(Reuters) - XPO Logistics Inc will buy Pacer International Inc to bolster its intermodal shipping business as it looks to provide cheaper services and take advantage of the booming trade between the United States and Mexico.
XPO’s shares rose as much as 10 percent after the company said its eleventh deal in two years would make it the third-largest North American provider of intermodal services, which move goods using multiple modes of transport.
U.S. transportation companies have invested heavily to build up their intermodal business, which cuts fuel costs by 15-20 percent by moving goods in standardized containers using trucks, trains and ships.
These companies have also focused on expanding their services to Mexico, where the booming manufacturing sector has made imports cheaper compared with China and other countries, a trend XPO Chief Executive Brad Jacobs expects will continue.
“There’s about 2.8 million trucks a year that move between Mexico and the United States so there’s a large potential universe for conversion to rail from trucks,” Jacobs told Reuters on Monday.
It is cheaper to move goods such as chemicals and automobiles by rail rather than trucks as the transportation industry faces a shortage of drivers, while new rules restricting driving hours have led to higher wage costs.
The $335 million (204.1 million pounds) deal to buy Dublin, Ohio-based Pacer, the largest provider of intermodal services between the U.S. and Mexico, would give XPO access to about 16,000 containers.
“This is a play for us to get into intermodal in a big way and to also benefit from Pacer’s leading position in cross-border Mexico,” Jacobs said.
XPO bought six companies last year as it aims to become a one-stop shop in logistics, offering services such as truckload, less-than-truckload, quick delivery, freight forwarding as well as intermodal.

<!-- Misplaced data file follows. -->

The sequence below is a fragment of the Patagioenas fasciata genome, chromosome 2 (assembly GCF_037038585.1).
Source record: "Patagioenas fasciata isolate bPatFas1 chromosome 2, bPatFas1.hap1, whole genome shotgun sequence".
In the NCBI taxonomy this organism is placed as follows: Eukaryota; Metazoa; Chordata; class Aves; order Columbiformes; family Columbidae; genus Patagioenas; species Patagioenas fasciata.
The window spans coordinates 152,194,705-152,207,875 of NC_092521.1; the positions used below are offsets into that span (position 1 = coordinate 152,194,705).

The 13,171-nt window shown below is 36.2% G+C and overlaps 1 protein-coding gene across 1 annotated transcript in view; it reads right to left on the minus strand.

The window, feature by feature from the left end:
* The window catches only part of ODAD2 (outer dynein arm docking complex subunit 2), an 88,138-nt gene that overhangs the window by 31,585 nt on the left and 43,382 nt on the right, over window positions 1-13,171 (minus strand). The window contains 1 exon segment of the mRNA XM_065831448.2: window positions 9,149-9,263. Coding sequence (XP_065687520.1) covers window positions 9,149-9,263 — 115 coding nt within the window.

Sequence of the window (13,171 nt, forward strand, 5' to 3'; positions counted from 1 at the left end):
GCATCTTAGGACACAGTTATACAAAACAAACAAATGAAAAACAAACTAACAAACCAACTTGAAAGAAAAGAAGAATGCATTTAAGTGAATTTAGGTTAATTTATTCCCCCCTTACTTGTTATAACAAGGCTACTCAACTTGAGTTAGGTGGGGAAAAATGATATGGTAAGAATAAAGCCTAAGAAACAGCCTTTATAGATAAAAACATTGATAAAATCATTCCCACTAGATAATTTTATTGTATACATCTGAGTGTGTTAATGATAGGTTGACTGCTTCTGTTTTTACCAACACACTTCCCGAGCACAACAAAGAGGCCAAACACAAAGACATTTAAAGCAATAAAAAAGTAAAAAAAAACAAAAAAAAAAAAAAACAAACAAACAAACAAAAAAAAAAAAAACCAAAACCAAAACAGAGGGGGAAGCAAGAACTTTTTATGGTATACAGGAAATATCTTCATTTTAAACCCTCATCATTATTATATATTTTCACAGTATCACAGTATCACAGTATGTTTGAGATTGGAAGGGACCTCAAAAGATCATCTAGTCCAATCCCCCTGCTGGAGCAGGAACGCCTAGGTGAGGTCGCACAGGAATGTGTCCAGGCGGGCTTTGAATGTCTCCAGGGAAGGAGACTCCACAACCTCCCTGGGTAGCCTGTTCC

“By moving into the last mile delivery market, the transportation management systems arena, and now the intermodal market, the company has wisely de-emphasized growth in the less defensible truck brokerage market,” Stifel Nicolaus & Co analyst John Larkin wrote in a note.
In August, XPO bought “last mile delivery” services provider 3PD Holding - which delivers goods from retailers to customers. In December, it agreed to buy NLM, the largest web-based quick delivery services provider in North America.
XPO on Monday said it expected the deal to more than double total annual revenue to about $2 billion and immediately add to earnings.
XPO currently gets about $20 million a year, or about 3 percent of expected 2013 revenue, from its intermodal business.
The same business accounted for more than 80 percent of Pacer’s revenue of $1 billion in the trailing 12 months ended November 30.
XPO’s offer of $9 per share -- $6 in cash and the rest in stock -- represents a premium of 8 percent to Pacer’s Friday close of $8.33.
Pacer’s shares were trading up 7 percent at $8.95 in late morning trading on the Nasdaq. XPO was also up 7 percent at $30 on the New York Stock Exchange.
The deal, expected to close in the second quarter this year, has a break-up fee of $12.4 million, XPO said in a conference call with analysts.
Greenwich, Connecticut-based XPO said it would partly finance the purchase with a loan from Credit Suisse AG.
Credit Suisse Securities (USA) LLC is financial adviser to XPO, and Wachtell, Lipton, Rosen & Katz is legal adviser.
Morgan Stanley & Co LLC is serving as financial adviser to Pacer, and Winston & Strawn LLP is acting as legal adviser.
Additional reporting by Sruthi Ramakrishnan in Bangalore; Editing by Supriya Kurane and Savio D'Souza